At the core, I think all Cosmological arguments for the existence of a God boil down to asking if the Cosmos requires some special bootstrapping process, and answers in the affirmative. It seems to me that once you have crossed the bridge of introducing special rules, you've almost given up the scientific process, because there is basically no way to examine or understand them, and thus you have left yourself with only blind faith.

              Obviously, there are more examples to give, but I think in the interests of being brief, I'll leave them off in the hopes that you see what I'm getting at.
              Global warming denialists are like gravity denialists piloting a helicopter, determined to prove a point. We may not have time to actually persuade them of their mistake.

              Comment


              • #67
                Originally posted by annabenedetti View Post
                I don't imagine it would, and I'm sorry for that... sorry for the lost opportunities here as a result of our imperfect reflection of an infinitely perfect Love.
                In this case, I don't know that there's much of a missed opportunity. I just have to question the motivation behind the approach.

                Originally posted by annabenedetti View Post
                It's easy to see how faith can seem illogical to a very rational mind, and yet it's possible to get from there to here with grace.
                Well, I'll have to take your word for it, I suppose. I also know that the reverse transit is possible, and the outcome can be quite satisfying. I suppose it depends a lot on who you are and what appeals to you.

                Originally posted by annabenedetti View Post
                I hope rex, that some day that right conversation will happen here for you.
                Well, given the amount of time that I've spent with ministers in the past week, if it were going to happen, I would think it would be now. But I seriously doubt that it will. As much regard as I have for some religious people, these included, I can't get over the fact that I'm quite sure that they're fundamentally wrong. But I do appreciate the thought in the spirit that it was offered.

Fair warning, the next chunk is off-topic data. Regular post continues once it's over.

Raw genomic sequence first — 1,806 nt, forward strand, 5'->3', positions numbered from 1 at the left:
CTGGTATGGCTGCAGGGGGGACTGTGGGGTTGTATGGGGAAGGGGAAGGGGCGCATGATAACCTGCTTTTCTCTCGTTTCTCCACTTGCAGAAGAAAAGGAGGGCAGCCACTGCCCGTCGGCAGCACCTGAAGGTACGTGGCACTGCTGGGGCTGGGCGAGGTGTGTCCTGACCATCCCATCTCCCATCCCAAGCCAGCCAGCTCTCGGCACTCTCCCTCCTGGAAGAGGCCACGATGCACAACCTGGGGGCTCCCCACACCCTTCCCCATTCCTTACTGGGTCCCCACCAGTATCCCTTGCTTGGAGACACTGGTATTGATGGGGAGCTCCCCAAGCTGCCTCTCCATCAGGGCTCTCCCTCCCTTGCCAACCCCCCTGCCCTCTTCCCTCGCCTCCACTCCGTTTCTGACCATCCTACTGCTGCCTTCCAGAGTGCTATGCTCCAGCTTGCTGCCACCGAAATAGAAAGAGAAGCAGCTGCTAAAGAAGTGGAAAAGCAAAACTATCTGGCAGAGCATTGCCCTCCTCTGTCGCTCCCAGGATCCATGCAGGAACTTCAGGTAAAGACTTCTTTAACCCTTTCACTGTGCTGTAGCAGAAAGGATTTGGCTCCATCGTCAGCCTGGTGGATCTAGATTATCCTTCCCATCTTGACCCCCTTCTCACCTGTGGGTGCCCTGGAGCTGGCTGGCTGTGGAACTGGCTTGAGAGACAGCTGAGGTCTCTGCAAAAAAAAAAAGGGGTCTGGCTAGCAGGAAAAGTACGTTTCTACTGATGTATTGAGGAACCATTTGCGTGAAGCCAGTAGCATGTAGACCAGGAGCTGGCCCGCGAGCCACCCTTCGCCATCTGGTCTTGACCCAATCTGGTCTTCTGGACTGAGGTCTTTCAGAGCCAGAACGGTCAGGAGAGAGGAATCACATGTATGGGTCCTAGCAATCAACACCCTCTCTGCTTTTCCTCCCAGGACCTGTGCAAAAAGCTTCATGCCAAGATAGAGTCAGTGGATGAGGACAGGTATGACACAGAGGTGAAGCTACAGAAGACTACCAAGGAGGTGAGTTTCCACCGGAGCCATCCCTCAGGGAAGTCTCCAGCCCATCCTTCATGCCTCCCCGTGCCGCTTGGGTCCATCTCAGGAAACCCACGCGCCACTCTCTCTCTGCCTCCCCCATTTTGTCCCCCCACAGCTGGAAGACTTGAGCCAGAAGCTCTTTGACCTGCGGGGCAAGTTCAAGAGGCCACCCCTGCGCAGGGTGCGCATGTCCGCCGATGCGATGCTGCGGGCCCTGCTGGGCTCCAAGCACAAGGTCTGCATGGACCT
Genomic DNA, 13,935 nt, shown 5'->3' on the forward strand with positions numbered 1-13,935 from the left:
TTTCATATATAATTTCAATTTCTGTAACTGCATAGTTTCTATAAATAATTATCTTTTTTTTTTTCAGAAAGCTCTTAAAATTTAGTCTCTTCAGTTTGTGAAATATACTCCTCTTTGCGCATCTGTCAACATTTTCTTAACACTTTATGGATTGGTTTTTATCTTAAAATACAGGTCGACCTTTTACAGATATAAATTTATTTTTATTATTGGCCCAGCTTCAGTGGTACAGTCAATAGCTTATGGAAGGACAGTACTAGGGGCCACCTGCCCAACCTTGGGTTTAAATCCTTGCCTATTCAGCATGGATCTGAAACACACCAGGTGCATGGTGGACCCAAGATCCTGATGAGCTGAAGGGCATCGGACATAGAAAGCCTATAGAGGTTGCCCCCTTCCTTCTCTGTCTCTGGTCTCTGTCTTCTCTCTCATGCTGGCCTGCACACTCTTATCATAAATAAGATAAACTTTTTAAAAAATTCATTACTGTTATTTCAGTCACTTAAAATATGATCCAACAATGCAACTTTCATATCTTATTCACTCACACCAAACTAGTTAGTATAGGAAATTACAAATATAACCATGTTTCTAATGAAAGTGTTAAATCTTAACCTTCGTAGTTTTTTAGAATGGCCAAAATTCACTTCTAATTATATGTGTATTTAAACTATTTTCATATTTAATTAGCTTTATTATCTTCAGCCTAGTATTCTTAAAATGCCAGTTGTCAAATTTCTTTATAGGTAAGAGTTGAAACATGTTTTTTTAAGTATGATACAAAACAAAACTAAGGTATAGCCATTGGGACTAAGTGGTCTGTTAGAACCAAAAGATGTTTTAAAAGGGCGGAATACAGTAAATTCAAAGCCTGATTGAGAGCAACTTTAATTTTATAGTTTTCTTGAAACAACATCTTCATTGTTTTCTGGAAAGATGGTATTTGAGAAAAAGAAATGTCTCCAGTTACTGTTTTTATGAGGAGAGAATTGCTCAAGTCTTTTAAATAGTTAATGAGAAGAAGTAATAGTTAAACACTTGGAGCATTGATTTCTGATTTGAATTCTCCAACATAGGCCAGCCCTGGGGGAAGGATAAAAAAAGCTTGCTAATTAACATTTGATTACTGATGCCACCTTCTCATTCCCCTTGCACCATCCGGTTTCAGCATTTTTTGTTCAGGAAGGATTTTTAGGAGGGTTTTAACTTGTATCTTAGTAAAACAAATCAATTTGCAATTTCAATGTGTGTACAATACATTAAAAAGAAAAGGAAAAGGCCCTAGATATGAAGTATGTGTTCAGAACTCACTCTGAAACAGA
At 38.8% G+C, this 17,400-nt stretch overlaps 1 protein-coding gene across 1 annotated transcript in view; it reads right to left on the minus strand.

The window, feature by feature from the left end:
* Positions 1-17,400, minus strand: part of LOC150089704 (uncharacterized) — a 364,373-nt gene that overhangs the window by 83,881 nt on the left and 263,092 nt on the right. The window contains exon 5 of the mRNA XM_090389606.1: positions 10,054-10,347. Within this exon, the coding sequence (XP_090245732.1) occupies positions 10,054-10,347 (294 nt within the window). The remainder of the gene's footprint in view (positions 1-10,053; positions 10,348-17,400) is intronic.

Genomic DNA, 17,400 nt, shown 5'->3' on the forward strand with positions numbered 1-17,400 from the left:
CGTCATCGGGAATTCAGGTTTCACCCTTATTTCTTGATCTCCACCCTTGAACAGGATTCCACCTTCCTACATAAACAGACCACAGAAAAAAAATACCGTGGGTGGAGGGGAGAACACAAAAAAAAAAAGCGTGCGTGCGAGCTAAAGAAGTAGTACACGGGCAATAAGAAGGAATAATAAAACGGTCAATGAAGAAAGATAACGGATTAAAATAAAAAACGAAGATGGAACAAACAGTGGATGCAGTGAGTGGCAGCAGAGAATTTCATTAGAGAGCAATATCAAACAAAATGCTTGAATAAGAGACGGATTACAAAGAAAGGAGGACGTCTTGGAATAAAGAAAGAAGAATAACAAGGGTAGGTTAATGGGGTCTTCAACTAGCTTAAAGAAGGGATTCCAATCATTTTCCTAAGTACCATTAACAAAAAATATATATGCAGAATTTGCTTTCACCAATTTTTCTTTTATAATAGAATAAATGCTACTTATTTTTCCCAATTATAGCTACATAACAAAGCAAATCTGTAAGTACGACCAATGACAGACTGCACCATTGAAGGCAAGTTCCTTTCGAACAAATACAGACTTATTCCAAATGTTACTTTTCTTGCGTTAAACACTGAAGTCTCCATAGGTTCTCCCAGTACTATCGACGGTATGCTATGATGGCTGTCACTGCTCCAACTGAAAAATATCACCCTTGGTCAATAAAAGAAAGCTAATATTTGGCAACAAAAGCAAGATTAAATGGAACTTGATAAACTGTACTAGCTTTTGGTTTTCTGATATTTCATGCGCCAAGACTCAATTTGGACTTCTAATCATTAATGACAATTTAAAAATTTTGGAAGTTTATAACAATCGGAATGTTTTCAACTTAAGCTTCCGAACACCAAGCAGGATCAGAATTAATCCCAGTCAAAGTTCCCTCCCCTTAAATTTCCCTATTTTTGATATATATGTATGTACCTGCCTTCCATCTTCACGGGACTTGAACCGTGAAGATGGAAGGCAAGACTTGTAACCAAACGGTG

Global warming denialists are like gravity denialists piloting a helicopter, determined to prove a point. We may not have time to actually persuade them of their mistake.

                Comment


                • #68
                  Originally posted by Ps82 View Post
                  There is more evidence in nature that there is a creator who pre-existed the creation and designed it ... than there is that there supports an evolutionary process where things evolved on their own with nothing initiating it.
                  That's an argument from ignorance for a god of the gaps. "i don't know how it happened so it was god". In these cases it is better to accept you don't know than to be falsely certain of one possible answer.


                  Self appointed representative of the reality based community. [Send complaints to /dev/null.]

                  Comment


                  • #69
                    Originally posted by gcthomas View Post
                    That's an argument from ignorance for a god of the gaps. "i don't know how it happened so it was god". In these cases it is better to accept you don't know than to be falsely certain of one possible answer.
                    So, you were really there and know exactly and for sure how it happened?

                    I think we just disagree... and that's okay. I'm not fretting over what you believe... just joined in this topic to expressing my thoughts and decisions.

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                    • #70
                      Originally posted by PureX View Post
                      Or perhaps we could just be honest about ourselves, our limitations, and our beliefs.
                      I'm glad to hear that you believe that you might be limited in what you understand about your beliefs.However, I am not unsure about mine.